Brian Foley has more than 30 years of experience in providing independent advice on executive compensation and related corporate governance matters to boards of directors, compensation and other board committees and senior managements of major publicly-traded and privately-owned corporations, as well as potential acquirers of, major investors in, and individual senior executives at such companies, and other interested parties.
That experience includes 9+ years as a tax attorney and executive compensation and benefits specialist with the law firm of Lord, Day & Lord in New York; 8 years as a principal and senior U.S. executive compensation and M&A/restructuring consultant – first with Handy Associates in New York and then with the New York office of The Wyatt Company (now Towers Watson); and 20 years as the head of Brian Foley & Company.
Since 1985, Brian has been an outside advisor on executive compensation matters to boards, board committees, senior managements and individual CEOs and other senior executives and investors at Fortune 500 and other large manufacturing and sevice companies across more than 30 industries.
In addition to providing advice with respect to a number of major publicly-traded corporations, Brian has also advised with respect to key employee annual, retention and equity-based incentives in privately-held companies, joint ventures, partnerships, and REITs, and in various professional, consulting and other business service firms, as well as in a variety of special contexts including special investigations, bankruptcy trustee, crisis manager and management compensation, and not-for-profit entity key employee compensation.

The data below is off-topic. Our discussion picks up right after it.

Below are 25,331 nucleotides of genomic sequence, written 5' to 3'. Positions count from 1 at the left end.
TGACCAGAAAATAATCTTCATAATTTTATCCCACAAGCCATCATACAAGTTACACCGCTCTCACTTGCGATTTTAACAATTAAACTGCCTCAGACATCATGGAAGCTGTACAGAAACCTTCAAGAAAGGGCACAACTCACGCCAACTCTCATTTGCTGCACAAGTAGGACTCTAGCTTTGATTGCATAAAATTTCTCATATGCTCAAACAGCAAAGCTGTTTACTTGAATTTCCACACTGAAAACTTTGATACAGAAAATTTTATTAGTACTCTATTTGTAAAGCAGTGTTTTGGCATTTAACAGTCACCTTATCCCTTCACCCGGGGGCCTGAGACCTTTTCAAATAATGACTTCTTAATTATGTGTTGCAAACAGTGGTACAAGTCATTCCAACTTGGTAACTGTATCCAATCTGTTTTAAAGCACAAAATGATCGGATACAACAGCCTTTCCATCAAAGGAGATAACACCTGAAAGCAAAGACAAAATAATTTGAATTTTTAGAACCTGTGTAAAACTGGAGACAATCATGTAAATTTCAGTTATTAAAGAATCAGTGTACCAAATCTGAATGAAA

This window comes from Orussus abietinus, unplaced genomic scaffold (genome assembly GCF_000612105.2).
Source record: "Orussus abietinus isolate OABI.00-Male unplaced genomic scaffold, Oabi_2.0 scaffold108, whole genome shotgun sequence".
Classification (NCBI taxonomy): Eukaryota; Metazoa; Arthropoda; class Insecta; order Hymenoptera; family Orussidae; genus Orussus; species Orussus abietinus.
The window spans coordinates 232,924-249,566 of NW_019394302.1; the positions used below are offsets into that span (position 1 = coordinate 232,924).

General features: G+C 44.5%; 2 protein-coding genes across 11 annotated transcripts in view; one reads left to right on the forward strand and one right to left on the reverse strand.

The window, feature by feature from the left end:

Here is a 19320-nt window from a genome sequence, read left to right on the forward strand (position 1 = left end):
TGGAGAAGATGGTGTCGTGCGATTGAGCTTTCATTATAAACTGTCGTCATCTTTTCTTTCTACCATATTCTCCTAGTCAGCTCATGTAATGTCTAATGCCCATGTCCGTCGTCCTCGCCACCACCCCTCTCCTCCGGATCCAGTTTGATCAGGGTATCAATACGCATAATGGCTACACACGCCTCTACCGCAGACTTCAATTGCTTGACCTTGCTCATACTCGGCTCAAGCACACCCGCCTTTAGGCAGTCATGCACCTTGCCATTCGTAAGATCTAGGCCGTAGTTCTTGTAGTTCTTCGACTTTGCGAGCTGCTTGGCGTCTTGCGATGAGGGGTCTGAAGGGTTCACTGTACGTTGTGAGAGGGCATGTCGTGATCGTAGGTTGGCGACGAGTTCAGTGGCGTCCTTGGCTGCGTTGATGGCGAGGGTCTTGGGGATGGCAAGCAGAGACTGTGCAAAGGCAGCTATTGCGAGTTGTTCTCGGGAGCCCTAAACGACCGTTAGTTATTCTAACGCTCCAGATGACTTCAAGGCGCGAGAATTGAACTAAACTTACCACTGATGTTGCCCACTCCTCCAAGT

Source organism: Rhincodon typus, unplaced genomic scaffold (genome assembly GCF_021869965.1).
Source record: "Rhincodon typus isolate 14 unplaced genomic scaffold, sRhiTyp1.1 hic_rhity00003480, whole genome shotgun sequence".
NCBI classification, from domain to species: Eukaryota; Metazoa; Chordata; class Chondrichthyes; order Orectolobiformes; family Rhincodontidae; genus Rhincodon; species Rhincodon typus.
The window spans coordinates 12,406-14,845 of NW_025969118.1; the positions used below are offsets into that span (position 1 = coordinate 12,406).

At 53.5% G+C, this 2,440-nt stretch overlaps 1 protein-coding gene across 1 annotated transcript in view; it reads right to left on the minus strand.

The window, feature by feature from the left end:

Brian has also provided advice as a consulting expert, and/or testified as a testifying expert, on executive compensation issues in a number of major lawsuits (in various Federal and state courts) as well as various arbitration and settlement proceedings. He has also spoken before a number of professional, business and academic groups on a wide range of strategic, design, disclosure and technical issues and corporate governance concerns relating to executive compensation.